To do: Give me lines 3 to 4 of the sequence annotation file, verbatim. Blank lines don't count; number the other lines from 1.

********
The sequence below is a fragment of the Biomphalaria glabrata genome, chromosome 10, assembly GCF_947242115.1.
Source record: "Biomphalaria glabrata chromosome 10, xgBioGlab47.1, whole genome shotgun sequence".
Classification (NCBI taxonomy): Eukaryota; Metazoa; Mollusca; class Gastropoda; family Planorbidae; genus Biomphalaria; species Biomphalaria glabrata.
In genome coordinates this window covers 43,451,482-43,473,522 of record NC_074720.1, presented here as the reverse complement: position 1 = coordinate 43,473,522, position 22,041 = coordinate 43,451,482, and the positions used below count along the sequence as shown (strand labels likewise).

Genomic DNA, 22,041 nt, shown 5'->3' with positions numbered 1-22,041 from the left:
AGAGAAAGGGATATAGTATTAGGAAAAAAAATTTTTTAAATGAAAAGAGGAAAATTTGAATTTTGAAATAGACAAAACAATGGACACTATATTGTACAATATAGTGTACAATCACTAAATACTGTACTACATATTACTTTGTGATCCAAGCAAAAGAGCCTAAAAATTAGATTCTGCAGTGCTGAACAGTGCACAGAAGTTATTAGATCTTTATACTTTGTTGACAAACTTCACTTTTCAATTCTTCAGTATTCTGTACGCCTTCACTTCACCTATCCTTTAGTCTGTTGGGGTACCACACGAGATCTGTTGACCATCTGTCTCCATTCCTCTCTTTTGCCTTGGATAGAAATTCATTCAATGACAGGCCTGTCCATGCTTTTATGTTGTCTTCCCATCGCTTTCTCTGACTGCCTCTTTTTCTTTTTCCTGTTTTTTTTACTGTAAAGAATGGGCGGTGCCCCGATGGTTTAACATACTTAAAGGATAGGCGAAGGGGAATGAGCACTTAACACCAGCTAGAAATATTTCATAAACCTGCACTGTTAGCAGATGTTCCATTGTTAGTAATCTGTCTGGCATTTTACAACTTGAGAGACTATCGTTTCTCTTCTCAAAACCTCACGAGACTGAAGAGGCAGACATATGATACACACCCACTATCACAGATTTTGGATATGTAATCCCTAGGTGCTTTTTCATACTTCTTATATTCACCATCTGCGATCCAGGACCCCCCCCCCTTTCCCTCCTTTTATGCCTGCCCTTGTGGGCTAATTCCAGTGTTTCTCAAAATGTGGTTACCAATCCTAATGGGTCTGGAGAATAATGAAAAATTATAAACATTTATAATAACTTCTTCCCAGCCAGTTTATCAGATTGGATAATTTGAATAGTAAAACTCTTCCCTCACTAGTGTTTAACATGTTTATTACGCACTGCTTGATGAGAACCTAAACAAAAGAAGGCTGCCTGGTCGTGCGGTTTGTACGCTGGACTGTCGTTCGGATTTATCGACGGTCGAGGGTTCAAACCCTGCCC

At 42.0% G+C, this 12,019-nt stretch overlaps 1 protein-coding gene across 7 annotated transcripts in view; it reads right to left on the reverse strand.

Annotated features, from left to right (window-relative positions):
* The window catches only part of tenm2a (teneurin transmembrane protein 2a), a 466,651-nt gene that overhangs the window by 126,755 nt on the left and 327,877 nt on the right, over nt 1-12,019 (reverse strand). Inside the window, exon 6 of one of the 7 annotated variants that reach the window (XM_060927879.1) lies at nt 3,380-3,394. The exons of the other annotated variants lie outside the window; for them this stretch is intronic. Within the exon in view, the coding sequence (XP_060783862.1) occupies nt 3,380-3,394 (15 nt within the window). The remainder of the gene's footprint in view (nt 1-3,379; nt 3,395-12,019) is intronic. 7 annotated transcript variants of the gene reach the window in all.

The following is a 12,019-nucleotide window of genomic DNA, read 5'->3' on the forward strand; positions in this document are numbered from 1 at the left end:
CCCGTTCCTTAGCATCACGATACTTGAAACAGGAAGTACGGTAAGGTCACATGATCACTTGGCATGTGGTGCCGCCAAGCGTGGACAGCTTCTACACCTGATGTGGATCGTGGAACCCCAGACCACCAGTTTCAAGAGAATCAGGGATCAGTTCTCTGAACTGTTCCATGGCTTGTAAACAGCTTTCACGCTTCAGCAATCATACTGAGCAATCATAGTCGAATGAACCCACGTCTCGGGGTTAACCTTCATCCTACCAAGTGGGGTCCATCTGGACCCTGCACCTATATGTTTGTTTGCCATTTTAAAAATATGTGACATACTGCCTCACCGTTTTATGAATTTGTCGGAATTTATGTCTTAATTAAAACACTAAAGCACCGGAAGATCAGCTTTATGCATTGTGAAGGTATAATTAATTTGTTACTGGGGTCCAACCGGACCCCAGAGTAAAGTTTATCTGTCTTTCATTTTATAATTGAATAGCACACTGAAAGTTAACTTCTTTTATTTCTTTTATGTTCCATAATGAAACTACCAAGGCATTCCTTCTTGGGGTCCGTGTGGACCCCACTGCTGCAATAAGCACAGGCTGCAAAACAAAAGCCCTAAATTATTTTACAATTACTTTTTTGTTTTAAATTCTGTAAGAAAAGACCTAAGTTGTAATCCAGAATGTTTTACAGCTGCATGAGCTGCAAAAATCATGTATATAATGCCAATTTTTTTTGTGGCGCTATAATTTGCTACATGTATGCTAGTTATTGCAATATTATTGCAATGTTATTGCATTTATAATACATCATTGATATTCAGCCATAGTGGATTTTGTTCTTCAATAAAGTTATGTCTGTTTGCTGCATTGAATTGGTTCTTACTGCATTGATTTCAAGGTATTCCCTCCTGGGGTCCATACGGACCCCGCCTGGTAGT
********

Classification (NCBI taxonomy): Eukaryota; Metazoa; Mollusca; class Gastropoda; family Planorbidae; genus Biomphalaria; species Biomphalaria glabrata.
In genome coordinates this window covers 43,451,482-43,473,522 of record NC_074720.1, presented here as the reverse complement: position 1 = coordinate 43,473,522, position 22,041 = coordinate 43,451,482, and the positions used below count along the sequence as shown (strand labels likewise).